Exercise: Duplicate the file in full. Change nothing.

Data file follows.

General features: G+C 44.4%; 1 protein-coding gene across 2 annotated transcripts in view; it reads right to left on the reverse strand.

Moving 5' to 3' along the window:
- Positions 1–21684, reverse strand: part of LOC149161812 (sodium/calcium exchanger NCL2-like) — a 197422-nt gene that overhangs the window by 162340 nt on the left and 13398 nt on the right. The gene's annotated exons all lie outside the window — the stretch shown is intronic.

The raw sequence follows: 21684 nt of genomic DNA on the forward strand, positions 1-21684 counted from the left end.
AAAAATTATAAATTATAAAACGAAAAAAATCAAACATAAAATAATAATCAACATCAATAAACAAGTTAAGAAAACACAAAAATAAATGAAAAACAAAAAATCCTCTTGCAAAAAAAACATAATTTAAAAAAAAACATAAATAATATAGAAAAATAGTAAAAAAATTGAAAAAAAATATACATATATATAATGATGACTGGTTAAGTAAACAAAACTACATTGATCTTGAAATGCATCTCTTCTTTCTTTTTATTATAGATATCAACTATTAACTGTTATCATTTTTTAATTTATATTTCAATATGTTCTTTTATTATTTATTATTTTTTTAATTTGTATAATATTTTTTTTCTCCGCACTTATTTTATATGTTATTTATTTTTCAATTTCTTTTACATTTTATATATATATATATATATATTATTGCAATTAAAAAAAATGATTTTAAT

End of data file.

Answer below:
General features: G+C 44.4%; 1 protein-coding gene across 2 annotated transcripts in view; it reads right to left on the reverse strand.

Moving 5' to 3' along the window:
- Positions 1–21684, reverse strand: part of LOC149161812 (sodium/calcium exchanger NCL2-like) — a 197422-nt gene that overhangs the window by 162340 nt on the left and 13398 nt on the right. The gene's annotated exons all lie outside the window — the stretch shown is intronic.

The raw sequence follows: 21684 nt of genomic DNA on the forward strand, positions 1-21684 counted from the left end.
AAAAATTATAAATTATAAAACGAAAAAAATCAAACATAAAATAATAATCAACATCAATAAACAAGTTAAGAAAACACAAAAATAAATGAAAAACAAAAAATCCTCTTGCAAAAAAAACATAATTTAAAAAAAAACATAAATAATATAGAAAAATAGTAAAAAAATTGAAAAAAAATATACATATATATAATGATGACTGGTTAAGTAAACAAAACTACATTGATCTTGAAATGCATCTCTTCTTTCTTTTTATTATAGATATCAACTATTAACTGTTATCATTTTTTAATTTATATTTCAATATGTTCTTTTATTATTTATTATTTTTTTAATTTGTATAATATTTTTTTTCTCCGCACTTATTTTATATGTTATTTATTTTTCAATTTCTTTTACATTTTATATATATATATATATATATTATTGCAATTAAAAAAAATGATTTTAAT